President Museveni has called for stronger bilateral relations especially in the areas of defence and security, economic and technical cooperation with Russia which he said has been with “us for the last 100 years” and therefore, Uganda can never take position against it.
“Whenever issues come up and some people want us to take positions against Russia we say; but these people have been with us for the last 100 years. How can we be automatically against them? We have forgiven our former enemies; the colonialists that did bad things to us, how can we be against somebody who has never harmed us but instead helped us,” Mr Museveni said Tuesday after meeting Russia’s Foreign Minister Sergei Lavrov at State House, Entebbe.
According to the president, Uganda does not believe in being enemies with enemies of any country.
“No! We want to make our own enemies not fight other people’s enemies. This is our doctrine. We have got our clear position as part of the African liberation movement. We know who is who and who’s doing what and why, and we know where we stand,” Mr Museveni explained in reference to why Uganda abstained from voting as the UN General Assembly in March this year overwhelmingly elected to condemn Russia’s invasion of Ukraine, as international pressure on Moscow grew.
Mr Museveni who has ruled Uganda since 1986 when he shot his way to State House through a guerrilla warfare emphasized that his government would rather trade with Russia and not isolate it.
“We want to trade with Russia. We want to trade with all countries of the world. When there was the cold war one day they asked me a question; are you pro-East or pro-West? I said, ‘You must think I'm an idiot. Why do you think my main job is to be pro-some body. I am pro-myself and I deal with all the other people according to how they relate with my own interests’. These people think we're stupid. The question is idiotic,” said Mr Museveni who last visited Russia in 2019.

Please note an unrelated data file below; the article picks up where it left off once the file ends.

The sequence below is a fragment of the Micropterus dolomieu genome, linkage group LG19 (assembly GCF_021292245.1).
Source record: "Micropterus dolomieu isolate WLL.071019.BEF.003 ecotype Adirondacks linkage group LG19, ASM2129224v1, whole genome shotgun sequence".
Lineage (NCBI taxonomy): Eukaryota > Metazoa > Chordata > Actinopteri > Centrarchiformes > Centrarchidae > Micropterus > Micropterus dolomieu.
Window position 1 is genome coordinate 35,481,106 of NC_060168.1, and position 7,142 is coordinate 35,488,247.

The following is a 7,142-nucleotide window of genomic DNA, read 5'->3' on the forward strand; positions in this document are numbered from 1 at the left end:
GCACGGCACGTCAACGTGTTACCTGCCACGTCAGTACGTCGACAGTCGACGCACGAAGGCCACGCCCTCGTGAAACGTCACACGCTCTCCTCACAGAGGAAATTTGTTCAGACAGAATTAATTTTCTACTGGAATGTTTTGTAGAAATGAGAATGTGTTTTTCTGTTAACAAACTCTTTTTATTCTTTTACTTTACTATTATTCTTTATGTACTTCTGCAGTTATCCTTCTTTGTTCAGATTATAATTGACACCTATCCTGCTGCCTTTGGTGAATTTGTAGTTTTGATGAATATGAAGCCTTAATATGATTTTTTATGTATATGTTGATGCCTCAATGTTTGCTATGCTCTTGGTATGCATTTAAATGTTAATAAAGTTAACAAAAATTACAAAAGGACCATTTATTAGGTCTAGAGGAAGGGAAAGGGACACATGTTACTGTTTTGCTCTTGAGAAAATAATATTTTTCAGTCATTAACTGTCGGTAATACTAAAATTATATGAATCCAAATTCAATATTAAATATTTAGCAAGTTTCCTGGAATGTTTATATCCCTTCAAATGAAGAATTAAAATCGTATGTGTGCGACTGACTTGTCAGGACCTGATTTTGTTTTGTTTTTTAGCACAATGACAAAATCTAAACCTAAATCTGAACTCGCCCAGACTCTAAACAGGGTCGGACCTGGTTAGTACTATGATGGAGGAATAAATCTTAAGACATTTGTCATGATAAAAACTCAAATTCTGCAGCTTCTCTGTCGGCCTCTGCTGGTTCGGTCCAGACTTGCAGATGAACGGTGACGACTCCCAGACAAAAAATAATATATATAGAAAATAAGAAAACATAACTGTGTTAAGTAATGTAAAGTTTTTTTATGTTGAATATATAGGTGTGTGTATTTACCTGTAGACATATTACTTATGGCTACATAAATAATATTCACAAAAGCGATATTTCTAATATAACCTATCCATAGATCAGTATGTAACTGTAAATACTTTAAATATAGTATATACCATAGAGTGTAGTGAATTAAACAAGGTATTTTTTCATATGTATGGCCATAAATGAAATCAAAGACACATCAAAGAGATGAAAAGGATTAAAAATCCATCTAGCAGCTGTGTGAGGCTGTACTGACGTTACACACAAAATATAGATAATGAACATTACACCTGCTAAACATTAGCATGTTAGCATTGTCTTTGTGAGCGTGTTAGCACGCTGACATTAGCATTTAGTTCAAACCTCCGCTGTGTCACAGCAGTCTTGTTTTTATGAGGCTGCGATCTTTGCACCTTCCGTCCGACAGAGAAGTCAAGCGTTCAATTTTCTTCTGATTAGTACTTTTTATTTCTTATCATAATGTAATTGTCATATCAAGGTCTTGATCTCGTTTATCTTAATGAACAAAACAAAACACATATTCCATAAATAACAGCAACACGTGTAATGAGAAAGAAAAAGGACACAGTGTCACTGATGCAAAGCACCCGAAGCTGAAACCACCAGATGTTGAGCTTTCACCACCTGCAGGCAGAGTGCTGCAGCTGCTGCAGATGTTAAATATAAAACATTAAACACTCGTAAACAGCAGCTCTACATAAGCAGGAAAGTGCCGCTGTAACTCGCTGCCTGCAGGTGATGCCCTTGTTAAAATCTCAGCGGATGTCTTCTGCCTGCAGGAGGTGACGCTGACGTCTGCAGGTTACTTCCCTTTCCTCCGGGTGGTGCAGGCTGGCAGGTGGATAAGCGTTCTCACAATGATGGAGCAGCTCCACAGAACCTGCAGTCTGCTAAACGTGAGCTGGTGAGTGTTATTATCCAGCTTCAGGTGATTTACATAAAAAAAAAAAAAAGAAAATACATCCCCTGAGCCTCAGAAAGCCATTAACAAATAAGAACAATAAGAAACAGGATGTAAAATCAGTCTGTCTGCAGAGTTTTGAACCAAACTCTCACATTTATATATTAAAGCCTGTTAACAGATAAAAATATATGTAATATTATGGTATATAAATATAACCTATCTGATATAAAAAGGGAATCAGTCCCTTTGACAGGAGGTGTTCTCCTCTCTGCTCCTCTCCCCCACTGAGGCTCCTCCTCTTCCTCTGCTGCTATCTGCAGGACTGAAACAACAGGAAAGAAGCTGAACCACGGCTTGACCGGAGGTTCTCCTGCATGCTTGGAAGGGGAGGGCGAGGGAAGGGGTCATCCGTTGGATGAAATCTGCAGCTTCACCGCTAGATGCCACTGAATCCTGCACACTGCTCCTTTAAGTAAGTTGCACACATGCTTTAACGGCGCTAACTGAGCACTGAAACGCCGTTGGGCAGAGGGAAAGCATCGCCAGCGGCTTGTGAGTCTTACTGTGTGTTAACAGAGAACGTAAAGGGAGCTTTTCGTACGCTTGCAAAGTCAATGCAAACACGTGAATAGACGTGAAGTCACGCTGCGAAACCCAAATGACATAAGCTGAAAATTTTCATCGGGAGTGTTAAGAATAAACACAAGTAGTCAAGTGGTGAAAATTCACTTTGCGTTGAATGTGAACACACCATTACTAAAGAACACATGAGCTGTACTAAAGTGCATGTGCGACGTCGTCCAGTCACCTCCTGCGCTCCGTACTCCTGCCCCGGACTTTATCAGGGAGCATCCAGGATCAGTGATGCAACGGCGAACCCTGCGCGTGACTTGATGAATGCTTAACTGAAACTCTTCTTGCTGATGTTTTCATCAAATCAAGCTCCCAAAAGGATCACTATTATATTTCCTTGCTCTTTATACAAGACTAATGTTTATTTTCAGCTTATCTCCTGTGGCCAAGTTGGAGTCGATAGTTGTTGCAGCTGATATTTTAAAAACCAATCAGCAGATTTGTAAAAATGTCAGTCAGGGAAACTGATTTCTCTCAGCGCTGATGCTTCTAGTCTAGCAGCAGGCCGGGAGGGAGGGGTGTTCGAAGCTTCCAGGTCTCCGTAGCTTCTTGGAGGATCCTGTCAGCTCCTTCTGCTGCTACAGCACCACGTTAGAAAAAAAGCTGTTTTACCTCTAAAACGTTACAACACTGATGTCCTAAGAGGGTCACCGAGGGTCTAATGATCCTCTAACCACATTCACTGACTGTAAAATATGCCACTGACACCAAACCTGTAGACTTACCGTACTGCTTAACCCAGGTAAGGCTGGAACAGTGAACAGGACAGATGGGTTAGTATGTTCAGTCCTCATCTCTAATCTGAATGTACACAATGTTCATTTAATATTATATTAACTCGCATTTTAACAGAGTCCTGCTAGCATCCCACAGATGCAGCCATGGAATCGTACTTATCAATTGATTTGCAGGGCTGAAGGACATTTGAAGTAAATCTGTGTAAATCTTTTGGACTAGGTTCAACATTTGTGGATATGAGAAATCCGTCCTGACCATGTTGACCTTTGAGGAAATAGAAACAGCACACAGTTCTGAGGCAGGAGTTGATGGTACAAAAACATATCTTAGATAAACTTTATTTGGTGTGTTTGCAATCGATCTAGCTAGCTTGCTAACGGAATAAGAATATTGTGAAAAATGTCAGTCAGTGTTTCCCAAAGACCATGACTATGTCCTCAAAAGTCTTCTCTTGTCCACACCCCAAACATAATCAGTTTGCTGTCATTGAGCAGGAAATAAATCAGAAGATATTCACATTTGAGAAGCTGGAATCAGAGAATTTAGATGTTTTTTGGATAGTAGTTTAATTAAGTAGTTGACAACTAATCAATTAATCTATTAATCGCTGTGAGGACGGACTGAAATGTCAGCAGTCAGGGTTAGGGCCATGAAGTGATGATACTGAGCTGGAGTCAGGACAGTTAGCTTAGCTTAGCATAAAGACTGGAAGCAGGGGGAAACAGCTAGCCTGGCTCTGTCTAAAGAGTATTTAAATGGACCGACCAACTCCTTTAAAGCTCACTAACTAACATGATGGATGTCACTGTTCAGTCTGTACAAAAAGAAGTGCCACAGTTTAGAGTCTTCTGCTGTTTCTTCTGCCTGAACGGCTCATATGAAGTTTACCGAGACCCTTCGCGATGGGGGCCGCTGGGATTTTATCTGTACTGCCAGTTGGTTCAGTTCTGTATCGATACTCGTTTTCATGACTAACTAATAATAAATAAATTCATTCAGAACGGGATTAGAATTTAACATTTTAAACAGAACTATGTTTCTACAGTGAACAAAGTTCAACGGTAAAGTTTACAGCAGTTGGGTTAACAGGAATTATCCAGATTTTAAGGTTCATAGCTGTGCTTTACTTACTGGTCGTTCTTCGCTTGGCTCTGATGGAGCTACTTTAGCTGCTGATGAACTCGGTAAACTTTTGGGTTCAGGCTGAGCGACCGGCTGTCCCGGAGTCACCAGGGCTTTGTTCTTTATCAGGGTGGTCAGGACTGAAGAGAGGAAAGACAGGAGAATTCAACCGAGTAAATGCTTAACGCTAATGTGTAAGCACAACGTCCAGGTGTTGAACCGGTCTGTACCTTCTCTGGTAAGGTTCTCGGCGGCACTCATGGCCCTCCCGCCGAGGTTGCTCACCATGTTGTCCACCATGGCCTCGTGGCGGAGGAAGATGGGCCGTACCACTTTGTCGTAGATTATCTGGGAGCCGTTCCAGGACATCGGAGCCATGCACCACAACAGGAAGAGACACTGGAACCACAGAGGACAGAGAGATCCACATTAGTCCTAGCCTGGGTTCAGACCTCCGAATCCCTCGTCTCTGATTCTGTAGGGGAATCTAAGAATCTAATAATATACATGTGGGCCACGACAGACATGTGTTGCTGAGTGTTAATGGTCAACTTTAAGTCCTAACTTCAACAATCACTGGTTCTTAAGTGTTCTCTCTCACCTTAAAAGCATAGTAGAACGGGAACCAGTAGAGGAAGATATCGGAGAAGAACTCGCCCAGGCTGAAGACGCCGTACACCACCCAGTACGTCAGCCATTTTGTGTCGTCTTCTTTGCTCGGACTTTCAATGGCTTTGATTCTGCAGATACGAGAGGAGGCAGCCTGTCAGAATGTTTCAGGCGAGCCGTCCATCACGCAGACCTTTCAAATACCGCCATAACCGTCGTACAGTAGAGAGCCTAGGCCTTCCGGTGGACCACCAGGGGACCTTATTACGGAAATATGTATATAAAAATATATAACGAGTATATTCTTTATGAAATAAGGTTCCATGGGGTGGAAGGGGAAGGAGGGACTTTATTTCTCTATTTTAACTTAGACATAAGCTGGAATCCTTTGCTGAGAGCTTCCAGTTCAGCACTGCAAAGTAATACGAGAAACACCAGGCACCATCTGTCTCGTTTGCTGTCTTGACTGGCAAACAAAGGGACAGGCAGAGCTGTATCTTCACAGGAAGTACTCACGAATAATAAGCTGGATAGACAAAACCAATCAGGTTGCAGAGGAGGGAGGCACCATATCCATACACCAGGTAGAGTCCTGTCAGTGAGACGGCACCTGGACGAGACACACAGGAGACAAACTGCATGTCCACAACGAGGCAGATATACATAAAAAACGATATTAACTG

Uganda enjoys warm bilateral relations with Moscow, bolstered by President Museveni’s East-West balancing act.
In May, Kampala voted to abstain—remain neutral—during the UN General Assembly’s emergency session convened to call for an immediate cessation of violence and withdrawal of the Russian military from Ukraine.
In late February, Moscow launched an all-out invasion of its former Soviet territory by sea, land and air, which conflict has killed thousands and displaced millions of people.
The conflict, among others, has since interrupted supply chains for petroleum products and food exports around the world precipitating a rise in the cost of living and inflation. Western countries have accused Moscow of trying to starve Africa.
In a statement published last week by Russia’s Ministry of Foreign Affairs, Mr Lavrov said: “We are well aware of the importance of Russian supplies of socially important commodities, including food to many countries around the world. We are mindful that these supplies play an important role in preserving social stability.”
In Uganda the commodity prices have shot up and people can barely live within their income. A litre of petrol is nearing Shs7,000 from Shs3,800 a few months ago, while diesel is about Shs6,500 from Shs3,400 in the same period. Food prices have also increased as the dry spell batters most parts of the country.
Meanwhile, an outfit calling itself, the Ukraine Solidarity Committee in Uganda in a statement yesterday protested Mr Lavrov’s visit and described the motives behind as sinister.
“It is a shame that the Russian diplomat [Sergey Lavrov] is shamelessly going to announce donations of food to these countries. We reject these symbolic donations of food,” the statement read in part.
“Prices of food in the very countries Sergey Lavrov will visit... has gone up, we demand that instead Russia completely stop the war and allow growing of wheat and export of wheat to return to full normalcy without a war situation. Stop shelling Ukrainian farmers so that they can grow food for the world,” the committee further argued through the statement.
In regards to disrupted businesses and cancelled contracts, the committee demanded for Russia’s full compensation to Ukrainian companies and the Ukrainian government for the losses and damages.
On his first stop in Cairo on Sunday, Lavrov reassured Egyptian leaders that their orders for Russian grain would be met.
It came hot on the heels of a landmark deal Russia and Ukraine signed on Friday with the United Nations and Turkey aimed at relieving a global food crisis caused by blocked Black Sea grain deliveries.
Less than 24 hours later Moscow struck the Ukrainian port in Odessa -- one of three exit hubs designated in the agreement -- sparking fury in Kyiv and heightening fears the Kremlin would not go through with the deal.
Lavrov has also visited Congo-Brazzaville and is later due in Ethiopia.